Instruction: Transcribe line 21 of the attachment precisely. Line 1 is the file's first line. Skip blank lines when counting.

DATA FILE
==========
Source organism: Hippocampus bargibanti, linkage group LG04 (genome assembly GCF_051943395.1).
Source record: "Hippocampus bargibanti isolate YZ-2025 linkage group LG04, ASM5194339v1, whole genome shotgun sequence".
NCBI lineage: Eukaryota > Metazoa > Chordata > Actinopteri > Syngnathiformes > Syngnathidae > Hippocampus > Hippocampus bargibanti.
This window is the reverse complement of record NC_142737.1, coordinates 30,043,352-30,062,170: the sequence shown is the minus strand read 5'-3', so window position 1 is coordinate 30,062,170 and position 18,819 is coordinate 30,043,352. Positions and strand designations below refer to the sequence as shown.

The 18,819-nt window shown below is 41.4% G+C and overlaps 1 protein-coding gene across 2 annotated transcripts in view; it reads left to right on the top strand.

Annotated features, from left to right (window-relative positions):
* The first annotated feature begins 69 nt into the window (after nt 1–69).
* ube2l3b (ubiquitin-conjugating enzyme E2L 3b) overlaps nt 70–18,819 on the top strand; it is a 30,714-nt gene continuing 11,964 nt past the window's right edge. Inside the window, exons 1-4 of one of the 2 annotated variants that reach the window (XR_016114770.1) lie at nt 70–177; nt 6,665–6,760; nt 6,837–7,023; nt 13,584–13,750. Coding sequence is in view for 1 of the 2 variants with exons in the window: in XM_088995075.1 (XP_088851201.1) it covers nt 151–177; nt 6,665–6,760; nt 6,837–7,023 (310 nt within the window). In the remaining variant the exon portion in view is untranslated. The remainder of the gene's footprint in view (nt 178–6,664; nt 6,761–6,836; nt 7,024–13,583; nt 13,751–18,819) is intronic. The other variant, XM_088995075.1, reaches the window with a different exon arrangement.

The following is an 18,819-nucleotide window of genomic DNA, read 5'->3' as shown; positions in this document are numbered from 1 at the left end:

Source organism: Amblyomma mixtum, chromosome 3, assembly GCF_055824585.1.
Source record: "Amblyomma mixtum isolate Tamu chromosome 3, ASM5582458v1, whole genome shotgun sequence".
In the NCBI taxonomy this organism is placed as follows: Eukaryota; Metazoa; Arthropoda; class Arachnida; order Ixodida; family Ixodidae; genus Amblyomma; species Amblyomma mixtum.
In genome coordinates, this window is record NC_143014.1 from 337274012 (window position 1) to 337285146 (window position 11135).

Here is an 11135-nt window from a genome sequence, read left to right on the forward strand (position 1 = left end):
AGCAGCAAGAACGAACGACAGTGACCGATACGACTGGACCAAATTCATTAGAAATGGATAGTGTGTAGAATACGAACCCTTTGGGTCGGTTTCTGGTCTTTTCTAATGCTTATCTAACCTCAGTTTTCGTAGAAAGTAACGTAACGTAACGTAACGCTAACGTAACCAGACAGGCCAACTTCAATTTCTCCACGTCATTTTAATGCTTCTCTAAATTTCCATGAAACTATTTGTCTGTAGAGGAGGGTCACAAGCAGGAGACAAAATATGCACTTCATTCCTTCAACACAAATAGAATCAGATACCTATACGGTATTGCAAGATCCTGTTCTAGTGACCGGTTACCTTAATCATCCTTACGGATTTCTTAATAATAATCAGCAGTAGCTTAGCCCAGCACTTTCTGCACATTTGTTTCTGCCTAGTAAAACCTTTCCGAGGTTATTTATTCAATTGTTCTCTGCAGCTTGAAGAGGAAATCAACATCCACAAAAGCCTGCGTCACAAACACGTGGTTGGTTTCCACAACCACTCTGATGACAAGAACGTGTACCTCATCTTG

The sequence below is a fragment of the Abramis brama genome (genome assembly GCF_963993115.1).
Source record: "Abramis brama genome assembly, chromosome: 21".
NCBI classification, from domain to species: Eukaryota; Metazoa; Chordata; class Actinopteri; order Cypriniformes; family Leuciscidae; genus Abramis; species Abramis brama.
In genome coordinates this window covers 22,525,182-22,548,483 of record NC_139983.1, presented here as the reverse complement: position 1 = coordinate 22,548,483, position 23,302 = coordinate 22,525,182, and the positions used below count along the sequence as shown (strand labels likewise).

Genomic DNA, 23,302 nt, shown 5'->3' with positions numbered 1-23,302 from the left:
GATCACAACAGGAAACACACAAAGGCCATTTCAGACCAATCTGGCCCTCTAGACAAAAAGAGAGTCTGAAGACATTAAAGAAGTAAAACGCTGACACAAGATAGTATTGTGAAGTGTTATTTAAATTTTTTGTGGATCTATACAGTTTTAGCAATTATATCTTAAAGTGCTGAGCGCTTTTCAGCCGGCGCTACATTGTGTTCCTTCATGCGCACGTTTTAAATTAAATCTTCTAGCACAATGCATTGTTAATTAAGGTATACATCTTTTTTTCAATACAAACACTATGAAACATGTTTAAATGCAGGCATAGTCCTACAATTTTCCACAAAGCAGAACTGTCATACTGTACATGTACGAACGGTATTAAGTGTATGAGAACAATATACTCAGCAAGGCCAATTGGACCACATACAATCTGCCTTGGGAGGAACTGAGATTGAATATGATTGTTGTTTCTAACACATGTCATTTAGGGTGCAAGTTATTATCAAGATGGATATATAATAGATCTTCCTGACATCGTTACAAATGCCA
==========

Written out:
GATCACAACAGGAAACACACAAAGGCCATTTCAGACCAATCTGGCCCTCTAGACAAAAAGAGAGTCTGAAGACATTAAAGAAGTAAAACGCTGACACAAGATAGTATTGTGAAGTGTTATTTAAATTTTTTGTGGATCTATACAGTTTTAGCAATTATATCTTAAAGTGCTGAGCGCTTTTCAGCCGGCGCTACATTGTGTTCCTTCATGCGCACGTTTTAAATTAAATCTTCTAGCACAATGCATTGTTAATTAAGGTATACATCTTTTTTTCAATACAAACACTATGAAACATGTTTAAATGCAGGCATAGTCCTACAATTTTCCACAAAGCAGAACTGTCATACTGTACATGTACGAACGGTATTAAGTGTATGAGAACAATATACTCAGCAAGGCCAATTGGACCACATACAATCTGCCTTGGGAGGAACTGAGATTGAATATGATTGTTGTTTCTAACACATGTCATTTAGGGTGCAAGTTATTATCAAGATGGATATATAATAGATCTTCCTGACATCGTTACAAATGCCA